World War II brought its problems, U-boats took control of the Florida Straits, sinking tankers and supply ships. Miami became a military town and base. The Navy opened submarine detection schools and utilized blimps for recognizance. Hotels were turned into military hospitals, including the Biltmore Hotel in Coral Gables, which remained a Veterans Hospital after the war until the new facility was built. Soon tourism returned and so did the seasonal lifestyle.

As Miami celebrated New Year in 1959, a few miles away in Cuba political turmoil would transform Miami forever. As Castro’s regime terrorized the Island, Miami became a beacon for Cuba’s oppressed. Doctors, lawyers, middle class professionals escaped the Island, most stripped of all possessions and allowed only $5.00 per family. Many took whatever jobs were available in a tourist economy. It was common to find out that a restaurant waiter was a doctor. Sadly, Cuban’s hope for a quick return to their Island was crushed on April 17,1961. The Bay of Pigs invasion volunteers were mostly comprised of young professionals which had escaped the Island. The US recruited, trained, and financed the freedom fighters, named Brigade 2506. On the morning of April 17th, the attack went on as planned, the beachhead was established and the troops awaited the promised US air support. It never arrived. The supply ships were sunk, and ammunition ran out, left stranded with 37 drowned and an additional 62 killed. The remaining 1,180 were captured. Later, in 1962, the Kennedy administration negotiated their exchange for 62 million dollars worth of food and supplies. In 1962 the Cuban Missile Crisis furthered the possibility of any quick resolution for the Cuban people. The “Freedom Flights “ were established in 1965, and by the 1970 ‘s over 400,000 Cubans resided in Dade County.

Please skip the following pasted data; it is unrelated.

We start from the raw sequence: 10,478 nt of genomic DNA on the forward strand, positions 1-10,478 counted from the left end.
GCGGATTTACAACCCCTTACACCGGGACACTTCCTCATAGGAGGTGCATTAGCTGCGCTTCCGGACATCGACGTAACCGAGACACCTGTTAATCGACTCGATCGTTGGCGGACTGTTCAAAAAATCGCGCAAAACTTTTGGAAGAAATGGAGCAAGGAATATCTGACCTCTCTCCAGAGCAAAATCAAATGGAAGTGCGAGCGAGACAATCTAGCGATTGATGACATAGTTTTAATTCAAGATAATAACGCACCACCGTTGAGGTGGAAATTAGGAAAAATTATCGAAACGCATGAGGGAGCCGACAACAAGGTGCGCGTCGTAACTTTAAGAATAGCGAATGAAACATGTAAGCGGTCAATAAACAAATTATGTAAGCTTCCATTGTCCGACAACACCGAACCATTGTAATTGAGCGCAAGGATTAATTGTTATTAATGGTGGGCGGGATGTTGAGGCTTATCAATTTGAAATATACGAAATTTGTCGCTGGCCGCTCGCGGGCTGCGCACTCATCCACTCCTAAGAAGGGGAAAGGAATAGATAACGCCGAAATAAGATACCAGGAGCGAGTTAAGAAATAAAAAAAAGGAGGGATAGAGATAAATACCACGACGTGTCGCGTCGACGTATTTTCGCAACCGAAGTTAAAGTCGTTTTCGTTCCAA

The Gateways to the Americas were now wide open. Other oppressed groups found a haven in Miami. With the economic growth in trade and commerce Miami fluorished into what it is today. The Greater Miami Convention and Visitors center reports that in 1995 Dade County had over 9.4 million visitors creating a tourist impact of over 3 billion dollars. The city of Miami’s International Trade Board reported Miami’s exports totaled over 19 billion, many going to Latin America.